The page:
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Matthew_Thepc

What's the point of privacy?

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I hate to interrupt such an interesting discussion (seriously - keep discussing about general privacy, it's interesting), but my question was really geared more towards advertisers tracking you (unless you guys were saying that it's "all related"?)

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I hate to interrupt such an interesting discussion (seriously - keep discussing about general privacy, it's interesting), but my question was really geared more towards advertisers tracking you (unless you guys were saying that it's "all related"?)

ok. It's all about tracking.. advertisers have locked me into the silver legacy in reno just because i searched it. I hate that. if i search something, let it go and leave me alone. If companies can follow you by where you go, why can't anyone else?

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What's the point of privacy?

Firstly, there's a statutory right to privacy in many jurisdictions.

A right to privacy is explicitly stated under Article 12 of the Universal Declaration of Human Rights:

It didn't happen overnight. Our ancestors fought for it since the antiquity.

Secondly, some people are not particularly fond of the idea of corporations profiting from their private data without their knowledge or even consent, let alone compensation.

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What does that have to do with anything? What does that have to do with an individual's rights? Instead of these ridiculous hypotheticals that you and others think make points, why don't you actually reason out a philosophy talking about the concepts themselves.

If the only arguments you can come up with are worst case scenario what-ifs, then you have no argument. You're using a variation of the slippery slope fallacy, and if you need to learn what the word fallacy means, the Internet is here to help.

Here's a fun thought. For all the fondness Internet slacktivists have for the old Franklin quote:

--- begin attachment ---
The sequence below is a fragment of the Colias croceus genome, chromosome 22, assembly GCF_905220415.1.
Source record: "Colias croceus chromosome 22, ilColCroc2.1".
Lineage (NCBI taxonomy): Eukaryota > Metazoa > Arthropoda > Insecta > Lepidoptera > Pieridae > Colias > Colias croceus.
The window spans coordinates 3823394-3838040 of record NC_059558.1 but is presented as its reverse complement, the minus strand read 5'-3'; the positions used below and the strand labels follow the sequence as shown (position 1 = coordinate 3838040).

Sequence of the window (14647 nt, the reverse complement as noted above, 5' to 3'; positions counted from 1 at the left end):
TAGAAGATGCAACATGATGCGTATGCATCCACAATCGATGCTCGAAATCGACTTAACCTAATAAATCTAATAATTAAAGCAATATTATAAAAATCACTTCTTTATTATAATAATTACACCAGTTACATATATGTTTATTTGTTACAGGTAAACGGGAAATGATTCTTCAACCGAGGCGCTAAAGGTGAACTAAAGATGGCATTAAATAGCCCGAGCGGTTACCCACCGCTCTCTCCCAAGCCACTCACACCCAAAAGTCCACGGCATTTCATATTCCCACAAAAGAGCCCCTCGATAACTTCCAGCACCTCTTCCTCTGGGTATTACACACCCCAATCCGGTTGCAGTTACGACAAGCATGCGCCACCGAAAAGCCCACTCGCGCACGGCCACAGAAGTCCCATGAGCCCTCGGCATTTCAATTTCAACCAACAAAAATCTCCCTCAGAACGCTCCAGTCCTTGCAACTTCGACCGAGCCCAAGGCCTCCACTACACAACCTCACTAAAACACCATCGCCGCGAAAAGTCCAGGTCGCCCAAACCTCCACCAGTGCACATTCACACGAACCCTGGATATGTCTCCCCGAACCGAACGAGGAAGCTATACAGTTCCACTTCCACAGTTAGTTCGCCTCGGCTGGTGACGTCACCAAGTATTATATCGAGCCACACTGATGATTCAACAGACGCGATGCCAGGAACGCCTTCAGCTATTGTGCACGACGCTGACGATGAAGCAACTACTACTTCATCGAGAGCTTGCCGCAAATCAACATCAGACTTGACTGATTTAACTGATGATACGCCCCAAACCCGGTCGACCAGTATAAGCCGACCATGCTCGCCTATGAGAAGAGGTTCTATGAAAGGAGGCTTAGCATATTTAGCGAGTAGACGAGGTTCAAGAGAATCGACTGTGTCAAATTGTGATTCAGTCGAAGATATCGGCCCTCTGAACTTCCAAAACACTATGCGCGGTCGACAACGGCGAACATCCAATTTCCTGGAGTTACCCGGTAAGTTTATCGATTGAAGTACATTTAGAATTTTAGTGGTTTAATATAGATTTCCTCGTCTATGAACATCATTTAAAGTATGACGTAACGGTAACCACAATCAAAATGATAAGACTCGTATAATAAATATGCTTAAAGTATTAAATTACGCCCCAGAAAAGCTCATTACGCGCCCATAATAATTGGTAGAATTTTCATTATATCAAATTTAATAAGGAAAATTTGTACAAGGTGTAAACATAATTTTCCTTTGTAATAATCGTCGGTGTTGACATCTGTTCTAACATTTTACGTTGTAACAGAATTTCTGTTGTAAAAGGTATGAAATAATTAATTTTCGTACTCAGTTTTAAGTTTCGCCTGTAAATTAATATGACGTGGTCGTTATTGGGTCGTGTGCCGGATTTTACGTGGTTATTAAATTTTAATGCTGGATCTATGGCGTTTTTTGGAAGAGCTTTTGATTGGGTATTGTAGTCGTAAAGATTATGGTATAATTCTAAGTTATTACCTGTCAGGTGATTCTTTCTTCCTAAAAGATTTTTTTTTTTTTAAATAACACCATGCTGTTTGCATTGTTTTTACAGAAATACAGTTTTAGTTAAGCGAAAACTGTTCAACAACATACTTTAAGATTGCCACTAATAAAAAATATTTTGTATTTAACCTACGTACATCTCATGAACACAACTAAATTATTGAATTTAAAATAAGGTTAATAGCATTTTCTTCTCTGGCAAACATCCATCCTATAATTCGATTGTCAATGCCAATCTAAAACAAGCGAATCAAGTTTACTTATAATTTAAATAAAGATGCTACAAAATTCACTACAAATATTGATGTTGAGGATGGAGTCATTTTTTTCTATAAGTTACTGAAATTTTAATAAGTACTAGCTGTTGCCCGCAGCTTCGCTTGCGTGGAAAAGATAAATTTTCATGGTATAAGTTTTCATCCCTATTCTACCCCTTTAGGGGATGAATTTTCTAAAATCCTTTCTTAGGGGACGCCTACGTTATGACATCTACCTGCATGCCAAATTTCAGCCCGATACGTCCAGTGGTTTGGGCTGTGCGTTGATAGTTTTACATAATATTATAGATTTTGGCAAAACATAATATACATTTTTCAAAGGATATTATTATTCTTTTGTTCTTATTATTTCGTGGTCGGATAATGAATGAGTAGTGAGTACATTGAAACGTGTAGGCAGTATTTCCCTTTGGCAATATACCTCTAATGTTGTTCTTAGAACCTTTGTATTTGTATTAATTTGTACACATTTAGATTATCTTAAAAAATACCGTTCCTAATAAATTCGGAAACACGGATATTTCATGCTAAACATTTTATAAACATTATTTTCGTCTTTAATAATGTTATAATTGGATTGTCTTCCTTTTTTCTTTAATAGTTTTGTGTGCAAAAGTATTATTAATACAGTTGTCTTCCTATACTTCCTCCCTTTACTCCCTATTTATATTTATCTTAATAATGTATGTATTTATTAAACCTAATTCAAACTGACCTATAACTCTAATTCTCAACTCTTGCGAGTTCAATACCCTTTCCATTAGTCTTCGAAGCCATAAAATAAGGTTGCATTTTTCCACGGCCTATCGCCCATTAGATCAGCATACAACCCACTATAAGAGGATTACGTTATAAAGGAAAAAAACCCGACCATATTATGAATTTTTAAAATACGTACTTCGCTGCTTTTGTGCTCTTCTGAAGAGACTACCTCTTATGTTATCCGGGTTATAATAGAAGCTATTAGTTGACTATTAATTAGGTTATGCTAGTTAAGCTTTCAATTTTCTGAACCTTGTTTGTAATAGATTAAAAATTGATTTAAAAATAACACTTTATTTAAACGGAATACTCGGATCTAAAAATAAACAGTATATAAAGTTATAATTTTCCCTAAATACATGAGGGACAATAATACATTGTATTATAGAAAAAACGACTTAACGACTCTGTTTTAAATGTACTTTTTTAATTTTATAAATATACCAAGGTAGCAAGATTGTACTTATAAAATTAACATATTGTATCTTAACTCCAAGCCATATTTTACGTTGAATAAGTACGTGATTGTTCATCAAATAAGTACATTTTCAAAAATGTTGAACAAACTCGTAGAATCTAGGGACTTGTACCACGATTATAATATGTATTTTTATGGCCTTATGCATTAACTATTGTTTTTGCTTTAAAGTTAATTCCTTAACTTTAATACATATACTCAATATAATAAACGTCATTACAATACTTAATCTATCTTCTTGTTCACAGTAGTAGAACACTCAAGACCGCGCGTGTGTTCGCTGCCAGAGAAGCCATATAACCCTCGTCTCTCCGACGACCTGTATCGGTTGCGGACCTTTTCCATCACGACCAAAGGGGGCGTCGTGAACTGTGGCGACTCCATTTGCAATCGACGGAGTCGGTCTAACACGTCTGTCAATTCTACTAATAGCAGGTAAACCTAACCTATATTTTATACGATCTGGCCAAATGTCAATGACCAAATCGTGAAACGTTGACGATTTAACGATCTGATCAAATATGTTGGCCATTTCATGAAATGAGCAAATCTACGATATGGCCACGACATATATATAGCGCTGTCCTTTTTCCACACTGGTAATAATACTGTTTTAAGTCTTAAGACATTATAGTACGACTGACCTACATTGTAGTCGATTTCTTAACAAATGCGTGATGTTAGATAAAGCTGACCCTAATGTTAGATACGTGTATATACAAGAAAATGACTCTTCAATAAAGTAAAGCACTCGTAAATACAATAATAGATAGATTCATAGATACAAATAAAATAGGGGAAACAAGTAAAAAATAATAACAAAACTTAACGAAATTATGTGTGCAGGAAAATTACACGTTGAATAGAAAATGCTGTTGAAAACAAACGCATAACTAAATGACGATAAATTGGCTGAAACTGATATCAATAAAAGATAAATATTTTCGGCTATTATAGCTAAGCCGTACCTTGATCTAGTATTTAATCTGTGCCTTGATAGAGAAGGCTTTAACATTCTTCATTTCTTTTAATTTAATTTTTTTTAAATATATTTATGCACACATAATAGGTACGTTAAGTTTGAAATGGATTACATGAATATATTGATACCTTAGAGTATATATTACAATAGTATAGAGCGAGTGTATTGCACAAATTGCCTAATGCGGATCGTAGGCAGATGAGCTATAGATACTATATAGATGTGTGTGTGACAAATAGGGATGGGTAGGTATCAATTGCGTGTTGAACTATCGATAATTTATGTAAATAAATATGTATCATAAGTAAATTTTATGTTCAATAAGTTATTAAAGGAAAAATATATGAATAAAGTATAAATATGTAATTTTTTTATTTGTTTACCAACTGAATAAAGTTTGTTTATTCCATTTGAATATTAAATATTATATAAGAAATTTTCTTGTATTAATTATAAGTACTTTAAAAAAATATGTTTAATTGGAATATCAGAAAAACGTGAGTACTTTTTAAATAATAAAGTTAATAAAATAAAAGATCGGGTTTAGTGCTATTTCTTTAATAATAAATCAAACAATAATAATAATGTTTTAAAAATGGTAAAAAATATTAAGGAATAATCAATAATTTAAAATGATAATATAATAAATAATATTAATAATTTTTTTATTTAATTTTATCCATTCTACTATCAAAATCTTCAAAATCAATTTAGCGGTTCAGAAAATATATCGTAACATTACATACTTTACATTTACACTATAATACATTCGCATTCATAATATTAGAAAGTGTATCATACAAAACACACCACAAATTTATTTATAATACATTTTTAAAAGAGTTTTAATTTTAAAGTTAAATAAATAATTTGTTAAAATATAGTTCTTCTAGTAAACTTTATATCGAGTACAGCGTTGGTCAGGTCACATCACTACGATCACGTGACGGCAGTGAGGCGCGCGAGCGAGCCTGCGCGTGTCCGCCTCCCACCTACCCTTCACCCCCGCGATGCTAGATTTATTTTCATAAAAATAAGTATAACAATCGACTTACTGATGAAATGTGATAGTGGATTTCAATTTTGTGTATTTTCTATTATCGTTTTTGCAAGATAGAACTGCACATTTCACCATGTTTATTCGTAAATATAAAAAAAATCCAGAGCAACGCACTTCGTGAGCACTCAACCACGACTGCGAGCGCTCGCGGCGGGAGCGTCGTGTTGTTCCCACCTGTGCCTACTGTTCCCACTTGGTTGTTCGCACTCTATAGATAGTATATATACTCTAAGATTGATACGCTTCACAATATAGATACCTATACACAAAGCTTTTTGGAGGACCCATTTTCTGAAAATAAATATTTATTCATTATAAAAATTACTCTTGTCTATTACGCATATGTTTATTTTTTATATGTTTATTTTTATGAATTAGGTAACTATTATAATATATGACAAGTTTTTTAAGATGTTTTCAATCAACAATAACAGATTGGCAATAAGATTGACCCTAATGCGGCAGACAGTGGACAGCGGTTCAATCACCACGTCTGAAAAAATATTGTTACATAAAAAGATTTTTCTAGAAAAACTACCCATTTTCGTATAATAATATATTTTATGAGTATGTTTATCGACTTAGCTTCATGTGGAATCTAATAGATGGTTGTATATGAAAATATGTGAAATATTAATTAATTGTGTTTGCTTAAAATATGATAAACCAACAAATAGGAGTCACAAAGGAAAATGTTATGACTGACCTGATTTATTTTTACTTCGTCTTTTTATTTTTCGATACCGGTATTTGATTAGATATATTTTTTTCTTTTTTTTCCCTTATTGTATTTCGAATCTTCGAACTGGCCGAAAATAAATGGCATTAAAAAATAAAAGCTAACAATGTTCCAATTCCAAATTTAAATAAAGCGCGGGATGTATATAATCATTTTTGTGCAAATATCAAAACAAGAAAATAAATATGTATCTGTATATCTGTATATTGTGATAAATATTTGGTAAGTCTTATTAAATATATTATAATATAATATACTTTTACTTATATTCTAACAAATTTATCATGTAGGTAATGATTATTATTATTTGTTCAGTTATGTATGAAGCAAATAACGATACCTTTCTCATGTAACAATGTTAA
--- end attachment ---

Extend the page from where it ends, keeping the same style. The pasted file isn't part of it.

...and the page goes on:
Explain to me how privacy and anonymity are not examples of security. By demanding privacy and anonymity instead of a society where people can act and believe without persecution, you are accepting a measure of security and ignoring the need for freedom. Franklin would say you deserve neither.

Although his quote is catchy, its a false dichotomy. Freedom and security are not mutually exclusive. Privacy and anonymity ARE examples of security in place due to our freedoms. In my views these are securities from society, not for society, to protect you & everything you've done in society. Your job, your family, your friendships, your money. Depending where you are in society this likely changes, but if everyone was able to know what everyone else did at any time in their life, two things would happen. Society would rather quickly destroy itself due to revenge, or stagnate as nobody wants to offend anybody else. Just like when you use a realtor for buying/selling a house - they mediate the buy using privacy of the seller/buyer.

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I don't trust sleazy company's with my browsing habits, I don't trust them to use this information responsibly.

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I don't trust sleazy company's with my browsing habits, I don't trust them to use this information responsibly.

what would you consider irresponsible use of the info?

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